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The author embarks for the Malabar coast and Englandarrival at

Goa for a cargo of pepper-residence at Goa and Panjeem-Mir-
zeeBarcelore-Onore, taken by the English from Tippoo Sul-
taun-pass the fortress when blockaded by the Sultaun's troops,
without affording relief-account of the siege, and defence of Onore
fort by captain Torrianoconduct of the English after they had
taken itrestitution of property, and care of the sick and wounded
prisoners-return of the inhabitants to Onore-cession of Fortified
Island to the English-success of general Mathews-sad reverse-
loss of Bednore, Cundapore, and other English conquests--consequent

measures at Onorearrival of Tippoo's troops before Onorea sum-

mons to surrendercommencement of the siege-operation after the

enemies' batteries opened-sickness in the garrisondesertion of the

sepoyscessation of armsarticles not adhered to by the enemy-re-

monstrances for want of provisions-vigilant blockade by the Sultaun's

troopsarrival of Mr. Cruso with letters from general M-Leod -

change of commanding officers in the Sultaun's armyof little ad-

vantage to the besiegedalarming desertion and dreadful sickness in

the garrison-desertion of a British officer to the enemy-capitula-

tion of Mangulore to Tippoo Sultaun-consequent demands to surren-

der Onorerefusalaccumulated distress of the garrison, and shock

ing condition of the natives of Onorefurther proceedings in the

VOL. IV.

fortletter to general M-Leodthe garrison attacked by the scurvy, means adopted for the restoration of healthFortified Island treacherously taken by the enemy-evasive conduct of Maw Mirzaletter from the Madras cammissioners-peace with Tippoo Sultaunconsequences at Onore-general orders-visits between the commandant of Onore and Maw Mirza- entertainment by the latter- orders for evacuating Onore-difficulties attending the safety of some brahmins under the English protectionevacuation of the fort, and embarkation of the troops-the fleet sails for Bombay-public testimonies of the brave and gallant defence of the fortress of Onore, the good conduct of the troops ; and the promotion of captain Torriano, as a reward for his gallant services.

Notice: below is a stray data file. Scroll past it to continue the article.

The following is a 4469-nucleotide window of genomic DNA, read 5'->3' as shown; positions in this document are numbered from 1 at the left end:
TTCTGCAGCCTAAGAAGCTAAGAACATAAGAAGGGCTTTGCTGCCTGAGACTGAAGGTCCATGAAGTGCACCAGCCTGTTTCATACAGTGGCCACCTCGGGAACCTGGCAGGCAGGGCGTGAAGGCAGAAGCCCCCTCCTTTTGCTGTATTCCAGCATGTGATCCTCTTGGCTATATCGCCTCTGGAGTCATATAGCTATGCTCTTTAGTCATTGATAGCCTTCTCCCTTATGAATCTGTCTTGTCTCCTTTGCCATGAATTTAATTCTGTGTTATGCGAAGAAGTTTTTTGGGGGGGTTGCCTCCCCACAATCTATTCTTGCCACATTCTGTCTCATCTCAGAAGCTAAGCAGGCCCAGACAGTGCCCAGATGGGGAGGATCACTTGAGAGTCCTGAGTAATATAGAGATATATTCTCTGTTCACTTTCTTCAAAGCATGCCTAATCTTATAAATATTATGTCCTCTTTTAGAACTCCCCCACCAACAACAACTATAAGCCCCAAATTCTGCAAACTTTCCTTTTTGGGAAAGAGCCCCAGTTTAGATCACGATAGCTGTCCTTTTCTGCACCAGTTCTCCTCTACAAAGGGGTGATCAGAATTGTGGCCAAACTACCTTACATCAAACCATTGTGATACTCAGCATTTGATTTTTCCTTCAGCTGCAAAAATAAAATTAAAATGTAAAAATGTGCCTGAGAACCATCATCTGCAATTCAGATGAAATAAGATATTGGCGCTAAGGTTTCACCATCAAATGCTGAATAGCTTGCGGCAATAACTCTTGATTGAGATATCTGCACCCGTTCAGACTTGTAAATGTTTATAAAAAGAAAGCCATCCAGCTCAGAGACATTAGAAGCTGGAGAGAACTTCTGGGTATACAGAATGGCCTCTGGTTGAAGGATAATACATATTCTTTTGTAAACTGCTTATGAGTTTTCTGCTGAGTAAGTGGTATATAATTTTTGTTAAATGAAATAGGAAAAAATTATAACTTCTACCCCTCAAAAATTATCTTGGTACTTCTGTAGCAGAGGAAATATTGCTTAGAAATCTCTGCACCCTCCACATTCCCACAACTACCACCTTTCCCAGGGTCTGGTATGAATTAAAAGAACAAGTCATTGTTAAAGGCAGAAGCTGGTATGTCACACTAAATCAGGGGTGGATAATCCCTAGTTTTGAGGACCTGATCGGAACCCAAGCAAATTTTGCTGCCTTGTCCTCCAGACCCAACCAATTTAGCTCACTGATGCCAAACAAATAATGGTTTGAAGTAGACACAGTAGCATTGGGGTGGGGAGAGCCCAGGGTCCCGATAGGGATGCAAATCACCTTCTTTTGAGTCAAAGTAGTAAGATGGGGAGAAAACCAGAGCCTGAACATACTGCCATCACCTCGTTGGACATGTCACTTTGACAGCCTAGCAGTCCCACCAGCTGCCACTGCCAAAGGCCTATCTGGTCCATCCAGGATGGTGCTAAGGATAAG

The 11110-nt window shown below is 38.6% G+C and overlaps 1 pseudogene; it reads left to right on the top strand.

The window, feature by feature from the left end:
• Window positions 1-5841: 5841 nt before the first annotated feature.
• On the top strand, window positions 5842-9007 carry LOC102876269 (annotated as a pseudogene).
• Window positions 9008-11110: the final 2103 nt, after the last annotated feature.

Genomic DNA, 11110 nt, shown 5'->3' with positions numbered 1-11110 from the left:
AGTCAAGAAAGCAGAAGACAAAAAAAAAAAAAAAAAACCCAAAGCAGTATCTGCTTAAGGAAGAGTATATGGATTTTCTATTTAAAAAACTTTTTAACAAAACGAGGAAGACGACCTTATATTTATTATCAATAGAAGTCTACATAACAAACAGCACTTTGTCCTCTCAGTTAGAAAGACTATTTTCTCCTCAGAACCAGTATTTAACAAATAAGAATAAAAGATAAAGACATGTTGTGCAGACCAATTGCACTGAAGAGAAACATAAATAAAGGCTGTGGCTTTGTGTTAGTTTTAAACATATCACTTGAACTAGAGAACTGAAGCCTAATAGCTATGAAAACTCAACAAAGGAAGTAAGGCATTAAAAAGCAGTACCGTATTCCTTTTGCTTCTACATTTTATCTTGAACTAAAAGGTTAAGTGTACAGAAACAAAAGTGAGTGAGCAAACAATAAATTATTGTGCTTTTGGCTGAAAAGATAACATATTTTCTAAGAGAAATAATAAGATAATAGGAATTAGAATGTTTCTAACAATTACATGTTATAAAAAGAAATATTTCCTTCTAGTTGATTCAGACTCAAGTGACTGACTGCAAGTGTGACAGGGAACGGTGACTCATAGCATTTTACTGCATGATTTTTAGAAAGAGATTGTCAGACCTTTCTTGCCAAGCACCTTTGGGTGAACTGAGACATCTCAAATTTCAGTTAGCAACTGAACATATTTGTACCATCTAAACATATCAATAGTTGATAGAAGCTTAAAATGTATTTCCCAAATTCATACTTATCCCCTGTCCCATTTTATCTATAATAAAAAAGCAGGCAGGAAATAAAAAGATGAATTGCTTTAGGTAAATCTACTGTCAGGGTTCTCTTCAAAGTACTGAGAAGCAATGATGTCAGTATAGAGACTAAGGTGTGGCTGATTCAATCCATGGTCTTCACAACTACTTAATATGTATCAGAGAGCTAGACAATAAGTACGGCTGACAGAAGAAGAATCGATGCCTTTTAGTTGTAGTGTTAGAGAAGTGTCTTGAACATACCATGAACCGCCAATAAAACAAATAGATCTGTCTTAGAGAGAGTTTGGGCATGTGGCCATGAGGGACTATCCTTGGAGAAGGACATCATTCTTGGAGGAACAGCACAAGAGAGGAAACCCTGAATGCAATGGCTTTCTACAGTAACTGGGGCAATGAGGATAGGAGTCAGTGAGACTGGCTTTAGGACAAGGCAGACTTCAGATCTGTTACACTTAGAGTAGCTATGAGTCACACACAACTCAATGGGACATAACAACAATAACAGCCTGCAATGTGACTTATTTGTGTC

CHAPTER XL.

On the eighteenth day of January 1784, I embarked with my family connexions, and several valuable friends, who had taken their passage for Europe, in the General Elliot East Indiaman; many others accompanied us on board, from whom we parted with sincere regret. We sailed immediately for the Malabar coast, where we were to complete our cargo of pepper, at Goa and Tellicherry; a fair wind carried us clear of the harbour, and in a few hours we lost sight of all the endeared and interesting objects on Bombay.

In two days we arrived at Goa, and spent a fortnight there with Mr. Crommelin, the English resident; a respectable and venerable gentleman, who had been governor of Bombay twenty years before, but, by a reverse of fortune, then held that inferior station in the Company's service. He resided at Panjeem, a pleasant spot on the banks of the river, some miles from the city of Goa, not far from the governor's country seat.

While the ship was receiving her cargo, we passed our time very pleasantly, under the hospitable roof of Mr. Crommelin, and made several excursions into the adjacent country; sometimes sailing up the river, we visited the desolate city of Goa, formerly

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described, which now presented a still more melancholy picture of wretchedness and ruin. The churches, monasteries, prisons, and inquisition were kept in repair; but the streets in general exhibited only mouldering palaces and falling houses, depopulated and silent! The governor, Don Frederic, no longer styled viceroy, but captain general of India, was a nobleman of amiable manners, and an accomplished gentleman: he entertained us in a princely style at his palace, and formed in every respect a striking contrast to the courtiers by whom he was surrounded.

Alternate land and sea breezes wafted us pleasantly from Goa to Tellicherry. The diversified scenery in that part of the coast has been described. In giving an account of a former voyage from Bombay to Anjengo, I have inadvertently mentioned that, after leaving Mirzee and Barcelore, there was nothing worthy of observation until we reached Fortified Island, a little to the northward of Onore. Sir James Sibbald, for many years the English resident at Onore, informs me that Mirzee (the Musiris of the ancient Greeks) is situated twenty-two miles to the northward .of Onore. At spring tides large ships can sail over the bar, at the entrance of the river, and remain in safety during the monsoon. The Bombay-Merchant, a ship laden with military stores for the nabob Hyder Ally, by the government of Bombay, was in the month of May 1764, on her passage from thence to Mangulore, when the south-west moonsoon suddenly set in much earlier than usual, with a most tremendous gale; had not the commander determined, at all hazards, to run over Mirzee bar, his vessel must have been lost. The East India compa seventy years, had a large banksaul, or warehouse, at Mirzee, for

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